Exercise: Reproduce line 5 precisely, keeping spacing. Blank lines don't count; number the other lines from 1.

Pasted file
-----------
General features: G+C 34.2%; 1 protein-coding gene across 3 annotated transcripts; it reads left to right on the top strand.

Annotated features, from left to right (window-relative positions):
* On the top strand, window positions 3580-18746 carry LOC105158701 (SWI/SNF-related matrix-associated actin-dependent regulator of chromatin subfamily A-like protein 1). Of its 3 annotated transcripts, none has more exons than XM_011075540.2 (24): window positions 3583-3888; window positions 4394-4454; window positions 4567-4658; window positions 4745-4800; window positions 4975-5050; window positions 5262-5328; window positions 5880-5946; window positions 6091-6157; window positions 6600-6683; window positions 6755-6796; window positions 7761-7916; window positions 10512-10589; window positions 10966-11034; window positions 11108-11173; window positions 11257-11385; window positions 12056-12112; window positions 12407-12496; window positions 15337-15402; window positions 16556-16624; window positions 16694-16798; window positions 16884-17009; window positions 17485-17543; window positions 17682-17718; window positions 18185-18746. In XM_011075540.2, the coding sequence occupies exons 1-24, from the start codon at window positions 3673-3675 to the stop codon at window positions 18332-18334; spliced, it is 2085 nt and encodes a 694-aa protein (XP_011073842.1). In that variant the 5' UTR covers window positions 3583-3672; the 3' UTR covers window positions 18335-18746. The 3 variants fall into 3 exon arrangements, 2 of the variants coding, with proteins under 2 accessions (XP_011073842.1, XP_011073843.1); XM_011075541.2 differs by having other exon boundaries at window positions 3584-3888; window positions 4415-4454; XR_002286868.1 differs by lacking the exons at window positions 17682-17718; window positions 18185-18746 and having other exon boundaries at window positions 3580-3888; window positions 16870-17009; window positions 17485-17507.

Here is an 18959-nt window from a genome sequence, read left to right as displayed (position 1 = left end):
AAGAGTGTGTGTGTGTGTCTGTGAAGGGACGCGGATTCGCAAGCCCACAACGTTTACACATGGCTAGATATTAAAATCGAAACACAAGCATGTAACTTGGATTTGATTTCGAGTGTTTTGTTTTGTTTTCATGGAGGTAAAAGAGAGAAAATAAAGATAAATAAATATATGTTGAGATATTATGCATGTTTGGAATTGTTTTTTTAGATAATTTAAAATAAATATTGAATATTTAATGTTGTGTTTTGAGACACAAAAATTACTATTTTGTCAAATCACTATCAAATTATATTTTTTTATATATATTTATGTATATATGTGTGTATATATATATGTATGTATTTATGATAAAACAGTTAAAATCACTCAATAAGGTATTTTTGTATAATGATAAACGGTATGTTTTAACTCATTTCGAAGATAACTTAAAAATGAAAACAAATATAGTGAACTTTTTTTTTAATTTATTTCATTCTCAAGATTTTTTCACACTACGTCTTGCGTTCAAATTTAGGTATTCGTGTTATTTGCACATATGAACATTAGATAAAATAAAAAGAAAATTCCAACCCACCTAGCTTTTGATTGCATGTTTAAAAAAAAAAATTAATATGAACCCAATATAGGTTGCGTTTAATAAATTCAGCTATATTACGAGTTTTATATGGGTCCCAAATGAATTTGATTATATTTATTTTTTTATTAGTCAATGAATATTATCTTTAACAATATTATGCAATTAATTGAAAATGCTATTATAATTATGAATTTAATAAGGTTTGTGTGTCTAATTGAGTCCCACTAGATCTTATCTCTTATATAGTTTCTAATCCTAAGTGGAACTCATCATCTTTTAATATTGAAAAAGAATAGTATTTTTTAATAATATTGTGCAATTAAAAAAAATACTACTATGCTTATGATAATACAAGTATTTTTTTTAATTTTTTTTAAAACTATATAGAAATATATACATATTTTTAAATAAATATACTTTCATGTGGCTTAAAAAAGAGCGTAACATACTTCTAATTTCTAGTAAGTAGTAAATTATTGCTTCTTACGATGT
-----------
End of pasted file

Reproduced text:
AAGAGTGTGTGTGTGTGTCTGTGAAGGGACGCGGATTCGCAAGCCCACAACGTTTACACATGGCTAGATATTAAAATCGAAACACAAGCATGTAACTTGGATTTGATTTCGAGTGTTTTGTTTTGTTTTCATGGAGGTAAAAGAGAGAAAATAAAGATAAATAAATATATGTTGAGATATTATGCATGTTTGGAATTGTTTTTTTAGATAATTTAAAATAAATATTGAATATTTAATGTTGTGTTTTGAGACACAAAAATTACTATTTTGTCAAATCACTATCAAATTATATTTTTTTATATATATTTATGTATATATGTGTGTATATATATATGTATGTATTTATGATAAAACAGTTAAAATCACTCAATAAGGTATTTTTGTATAATGATAAACGGTATGTTTTAACTCATTTCGAAGATAACTTAAAAATGAAAACAAATATAGTGAACTTTTTTTTTAATTTATTTCATTCTCAAGATTTTTTCACACTACGTCTTGCGTTCAAATTTAGGTATTCGTGTTATTTGCACATATGAACATTAGATAAAATAAAAAGAAAATTCCAACCCACCTAGCTTTTGATTGCATGTTTAAAAAAAAAAATTAATATGAACCCAATATAGGTTGCGTTTAATAAATTCAGCTATATTACGAGTTTTATATGGGTCCCAAATGAATTTGATTATATTTATTTTTTTATTAGTCAATGAATATTATCTTTAACAATATTATGCAATTAATTGAAAATGCTATTATAATTATGAATTTAATAAGGTTTGTGTGTCTAATTGAGTCCCACTAGATCTTATCTCTTATATAGTTTCTAATCCTAAGTGGAACTCATCATCTTTTAATATTGAAAAAGAATAGTATTTTTTAATAATATTGTGCAATTAAAAAAAATACTACTATGCTTATGATAATACAAGTATTTTTTTTAATTTTTTTTAAAACTATATAGAAATATATACATATTTTTAAATAAATATACTTTCATGTGGCTTAAAAAAGAGCGTAACATACTTCTAATTTCTAGTAAGTAGTAAATTATTGCTTCTTACGATGT